TREE PRUNING FOR LARGE TREES — Big trees can become dangerous if they aren’t pruned. Branches that are too close to your house, or your neighbor’s house, can block light and cause excess debris on the roof and in the gutters. If the center of the tree is too dense with vegetation, and debris is allowed to collect, that can lead to rot. Overly dense vegetation can also block the wind from safely passing through the branches, and that puts the tree at risk for being blown over by strong winds.
When: As needed; large trees can be pruned at any time when branches are in the way or becoming hazardous, or as they become too dense
To learn more about pruning, read Q&A on Winter Yard Care with ezhome Landscape Designer Samantha Bella
FENCE CLEAN AND SEAL — Pressure washing and a fresh coat of sealant can give a fence new life. Pressure washing first removes built-up dirt, grime, and moss. Then adding a sealant will protect the wood from rotting, which is especially helpful if your fence is exposed to a lot of sun and humidity. Because sealer is a preservative, it’ll dramatically increase the lifespan of your fence if applied every other year.
When: Every other year, spring to early summer is best; dirt and moss accumulate over the winter, and you’ll want your fence looking great when you’re outside using your yard the most. The fresh sealant will help it weather the heat of summer and winter rains.
HARDSCAPE PRESSURE WASHING — Pressure washing blasts away tough dirt, grime, moss and stains to leave your hardscape — like walkways, paths, patios and driveways — looking fresh and clean. Leaving the dirt where it is will actually lead to damage over time, making a more resource-intensive replacement necessary.
When: Yearly, spring is best since you’ll want to clear away the mess that accumulates over the winter
there’s something about homeownership you don’t realize until you’re a homeowner — there’s a lot to keep track of. ezhome can help
CARPET CLEANING — A professional deep clean for your carpets gets rid of built up dirt, dust, and pollen that regular vacuuming can’t get. It also removes odors and stains.
When: Yearly, or more frequently if you have particular stains to remove or have recently renovated and created lots of extra dust.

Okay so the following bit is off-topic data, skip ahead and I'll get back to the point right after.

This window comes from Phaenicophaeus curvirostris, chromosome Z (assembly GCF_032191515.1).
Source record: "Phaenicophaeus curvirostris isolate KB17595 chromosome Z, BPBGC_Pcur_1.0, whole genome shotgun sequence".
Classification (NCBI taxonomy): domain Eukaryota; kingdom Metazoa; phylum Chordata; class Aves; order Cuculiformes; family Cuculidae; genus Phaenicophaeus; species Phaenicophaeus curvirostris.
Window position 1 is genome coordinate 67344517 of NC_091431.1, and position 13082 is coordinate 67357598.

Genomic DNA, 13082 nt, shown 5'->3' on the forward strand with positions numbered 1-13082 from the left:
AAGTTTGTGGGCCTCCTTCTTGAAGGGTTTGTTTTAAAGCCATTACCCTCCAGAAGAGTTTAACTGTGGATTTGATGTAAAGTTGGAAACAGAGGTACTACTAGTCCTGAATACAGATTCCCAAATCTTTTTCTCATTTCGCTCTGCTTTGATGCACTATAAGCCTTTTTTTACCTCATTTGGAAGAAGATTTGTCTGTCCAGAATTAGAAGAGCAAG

INTERIOR PAINTING — There’s no absolute answer to when you should paint inside your home. Depending on traffic and scuffs, you might be able to get by with just touch-ups if you want to keep the same colors. Depending on your ventilation, however, your bathroom might need more frequent attention. Keep an eye on bubbling or peeling paint, which needs to be scraped off and repainted. If you’re craving a new look, nothing transforms a room faster, or more economically, than a fresh coat of paint.
If you want to paint, but need a little more talking into it, see Top 3 Reasons to Repaint Your Rooms Right Now
When: Living rooms and bedrooms might not need repainting more than every 5 to 10 years. High traffic areas like doorways and hallways, and moisture-prone bathrooms, might require repainting every 2 to 5 years. Using high quality and washable paints will extend the time between paintings.
Even with the best regular maintenance, there are some parts of you home that have a natural lifespan and do require periodic reinvestment. Tending to them promptly when they come due can get ahead of any potential damage. Leaving them too long can make the project more extensive — and expensive — than it otherwise might be.
EXTERIOR PAINTING — When you have fading, chalking, bubbling, and peeling paint, you’ll need to paint the exterior of your house to protect it, and to improve curb appeal. You can find professional estimates on when you should paint your home ranging from every four to every fifteen years, and this range depends largely on your individual circumstances. Dark colors fade faster, as do different qualities of paint. Sides of your house with strong sun exposure or proximity to ocean humidity can wear faster too. When the paint is literally coming off by itself, your need for fresh paint is no longer in doubt. The wood or stucco underneath is then at risk for weather damage and rot, so you’ll want to get that seen to without delay. Even if you avoid damage, waiting until you hit this stage means that the amount of prep work needed — scraping, sanding, and priming — before the new paint job can begin will be extensive and drive up the cost.
For more, there’s Is it time to paint your house?
When: From every 4 to 10 years, depending on your circumstances, including color, paint quality and location
ROOF REPLACEMENT — A typical asphalt shingle roof lasts about 20 to 25 years. If yours is older than that, or you don’t know how old it is, it’s time to have it evaluated. There may be weaknesses that have developed that you can’t see, or improvements to be made that will save you money in the long run. Light colored shingles, and those with additional reflective coatings, deflect heat from the sun and make your home much easier to cool in hot weather. Significant energy savings could offset some of the cost of roof replacement, making it a good idea sooner rather than later.
For more, read The State of Your Roof: How strong is it?
When: Typically every 20 to 25 years for asphalt shingles; potential energy savings may make earlier replacement a smart move